The Bialetti Moka

This post was originally written on my Coil site, which is currently my main blogging platform. On there you will also see bonus content if you are a Coil subscriber.

This post is part of my coffee series of posts, a full list of which is available here.

The Moka is probably one of the most iconic traditional coffee makers. Found in the kitchens all across Italy and The Middle East and further afield. It is a design that has lasted decades virtually unchanged.

My intention with blogging on Coil was to write about machine learning and artificial intelligence, but I dipped my toe in with re-publishing an article I wrote a few years back on "levelling up" on coffee making at home . There was so much feedback on Twitter about it, that I thought maybe this might end up being a mix of AI and coffee... what could possibly go wrong?! But it gives me a chance to mix up some 'heavier' articles that require a lot more prep with some shorter ones about various aspects or tools of coffee.

So back to the Moka. It was invented by an Italian engineer named Alfonso Bialetti in 1933. And available in a variety of sizes for making from 1 to 12 cups of espresso-like coffee. Although sometimes referred to as a "stove-top espresso maker" the coffee is not quite as strong as an espresso and produced under lower pressure than an espresso machine.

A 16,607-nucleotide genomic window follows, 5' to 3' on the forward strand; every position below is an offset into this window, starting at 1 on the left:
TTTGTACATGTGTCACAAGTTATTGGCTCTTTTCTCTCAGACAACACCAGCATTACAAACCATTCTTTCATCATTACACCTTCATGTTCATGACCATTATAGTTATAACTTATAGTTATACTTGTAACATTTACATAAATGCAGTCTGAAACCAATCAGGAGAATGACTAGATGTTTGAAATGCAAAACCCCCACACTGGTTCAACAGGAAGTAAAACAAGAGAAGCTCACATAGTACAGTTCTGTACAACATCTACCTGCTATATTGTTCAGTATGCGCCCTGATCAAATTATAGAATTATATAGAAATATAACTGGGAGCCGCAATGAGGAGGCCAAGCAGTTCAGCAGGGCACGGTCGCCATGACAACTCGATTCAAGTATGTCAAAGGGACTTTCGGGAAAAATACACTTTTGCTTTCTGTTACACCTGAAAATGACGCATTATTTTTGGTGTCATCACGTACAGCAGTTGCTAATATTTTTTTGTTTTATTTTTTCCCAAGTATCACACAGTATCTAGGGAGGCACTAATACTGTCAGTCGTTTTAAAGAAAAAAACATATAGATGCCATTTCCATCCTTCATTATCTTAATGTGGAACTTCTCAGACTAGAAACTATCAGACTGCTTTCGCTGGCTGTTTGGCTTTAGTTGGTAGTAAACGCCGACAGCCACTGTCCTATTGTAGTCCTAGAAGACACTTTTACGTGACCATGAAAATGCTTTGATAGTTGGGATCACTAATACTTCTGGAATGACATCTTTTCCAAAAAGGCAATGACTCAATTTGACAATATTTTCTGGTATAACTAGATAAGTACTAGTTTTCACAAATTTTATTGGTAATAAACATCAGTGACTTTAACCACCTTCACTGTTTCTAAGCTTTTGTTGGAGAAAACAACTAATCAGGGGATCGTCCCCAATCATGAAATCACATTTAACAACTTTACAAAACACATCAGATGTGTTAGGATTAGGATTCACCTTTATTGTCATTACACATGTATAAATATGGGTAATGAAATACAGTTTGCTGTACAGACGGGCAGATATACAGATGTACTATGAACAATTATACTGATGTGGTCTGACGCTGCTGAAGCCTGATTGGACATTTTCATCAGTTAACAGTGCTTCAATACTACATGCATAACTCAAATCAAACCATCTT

I've owned two of these type of coffee makers over the years, one a traditional one, and one of them (a "Mukka") designed to take milk and make a cappuccino-type drink. The milk-based one didn't work all that well. And alas ultimately they both met the same fate... that was they had been left with some coffee grinds still in them my mistake and that has gone mouldy and worked its way into the aluminium. No matter how hard I tried I couldn't get it out. So, rule number 1... actually this applies to coffee in general... is clean up!

I once 'dated' (too short to really be called dating) a Moroccan woman and the first time she invited me back to her place she asked if I wanted coffee. This was in London in a tiny apartment. At the time most people in the UK drunk pretty horrible instant coffee. She brought out a Moka and made coffee in that. Alas for various reasons the relationship with her didn't continue... but I always remember that Moka pot.. and my relationship with coffee!

A Moka pot works by filling the bottom chamber with water, putting some coffee grounds in a filter basket and then screwing the top and bottom together and heating it on a stove. The great thing is that heat source can be a gas hob, electric hob, open fire etc. So great for use camping. They are pretty robust (just keep them clean, as above) and can be chucked in a bag. That said they are reasonably heavy in that they are solid metal.

The steam pushes the hot water up through the coffee grounds and into the top chamber with a satisfying gurgling noise.

So that is the Moka, a traditional favourite. I'll be writing more about various other methods of brewing coffee in future posts, stay tuned!

Go Top
comments powered by Disqus